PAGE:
Welcome to our second installment of blog posts dedicated to the life and legacy of Wheeling Gaunt!!
When we left off we had learned about Gaunt's early years as a slave in Kentucky and how he eventually purchased his freedom as well as the freedom of his wife, Amanda and a family friend named Nick. The couple eventually made the move to a village in southern Ohio by the name of Yellow Springs.
Once settled in the town, Gaunt went to work utilizing his notable entrepreneur skills to provide for the family. Not much is documented about exactly how Gaunt made his money but we do know that he often bought and sold properties. Gaunt did have some tenants on these properties and even in one documented case in a census, Gaunt is listed as the tenant himself because the census taker made the misjudgment of thinking that a black man could not have such a position at that time.
On March 9, 1889, Amanda was documented as having passed away after 50 years of marriage. Gaunt erected a monument for her that marks her grave that still stands today. Gaunt would eventually marry again but Amanda and Wheeling are now buried side-by-side. Gaunt would survive her by 5 years before his death on May 10, 1894 is documented as passing away in the night.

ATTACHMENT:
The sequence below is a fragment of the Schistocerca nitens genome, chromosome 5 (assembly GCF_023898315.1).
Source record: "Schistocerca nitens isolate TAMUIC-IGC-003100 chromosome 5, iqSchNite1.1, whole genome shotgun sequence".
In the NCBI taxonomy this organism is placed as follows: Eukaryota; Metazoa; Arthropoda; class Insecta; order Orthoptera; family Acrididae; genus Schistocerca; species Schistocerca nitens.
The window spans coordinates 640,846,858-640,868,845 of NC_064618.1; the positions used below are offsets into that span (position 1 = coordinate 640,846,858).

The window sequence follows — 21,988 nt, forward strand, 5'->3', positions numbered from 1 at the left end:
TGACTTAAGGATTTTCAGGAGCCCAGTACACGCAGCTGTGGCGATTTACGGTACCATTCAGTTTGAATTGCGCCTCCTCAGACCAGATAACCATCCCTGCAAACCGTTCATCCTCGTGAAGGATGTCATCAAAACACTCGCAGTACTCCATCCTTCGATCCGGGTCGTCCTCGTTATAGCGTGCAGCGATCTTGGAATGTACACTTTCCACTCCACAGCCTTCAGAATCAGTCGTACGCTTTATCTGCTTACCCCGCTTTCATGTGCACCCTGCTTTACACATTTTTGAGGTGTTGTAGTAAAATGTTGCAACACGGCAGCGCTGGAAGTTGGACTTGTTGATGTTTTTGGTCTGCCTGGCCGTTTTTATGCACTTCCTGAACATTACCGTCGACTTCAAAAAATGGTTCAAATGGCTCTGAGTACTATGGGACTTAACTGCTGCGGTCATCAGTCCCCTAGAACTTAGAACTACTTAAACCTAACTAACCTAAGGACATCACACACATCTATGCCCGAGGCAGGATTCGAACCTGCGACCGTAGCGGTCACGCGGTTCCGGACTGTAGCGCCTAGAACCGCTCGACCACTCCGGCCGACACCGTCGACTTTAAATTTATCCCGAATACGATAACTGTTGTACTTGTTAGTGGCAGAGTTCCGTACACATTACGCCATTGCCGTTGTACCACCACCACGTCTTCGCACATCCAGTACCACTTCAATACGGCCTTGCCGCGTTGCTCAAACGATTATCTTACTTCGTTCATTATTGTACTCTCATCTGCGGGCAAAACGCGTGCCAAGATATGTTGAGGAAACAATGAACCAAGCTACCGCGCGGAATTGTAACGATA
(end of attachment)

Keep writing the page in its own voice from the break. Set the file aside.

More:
Upon Gaunt's death, he willed that money would be given to the local black methodist church, $7,000 would be left to his second wife, Elizabeth, the remainder of his estate would be given to Wilberforce University and that on the event of his death 9 1/2 acres of his property would be auctioned off to the highest bidder each year and that the flour grown and harvested there would be handed out every year during the Christmas season to the "poor, worthy widows" of Yellow Springs "regardless of their race".
The tradition of the Christmas flour continues to this day an has been the subject of several stories and articles nationwide. Some minor changes have impacted the tradition but it is still strong and nurtures the joy and Christmas spirit of the entire Yellow Springs community. Originally, the amount to be given to the widows was 25 pounds of flour every year but with the transition of the 9 1/2 acres becoming what is now known as Gaunt Park, the tradition grew to incorporate the handing out of sugar as well as flour. Now every year, the widows and others who are in need are given 10 pounds of flour and 10 pounds of sugar.
Below are some pictures taken from Antiochiana in the Olive Kettering Library showing the Christmas Flour tradition in action over the many years:
**The history of Wheeling Gaunt has been provided by accumulative sources, such as S.Deal, P. Adams, D. Bailey, Thomas Gaunt, P. Jackson, P. Matthews, R. & S. Parker, S. Sanders and pictures are provided by A. LavenderNees.**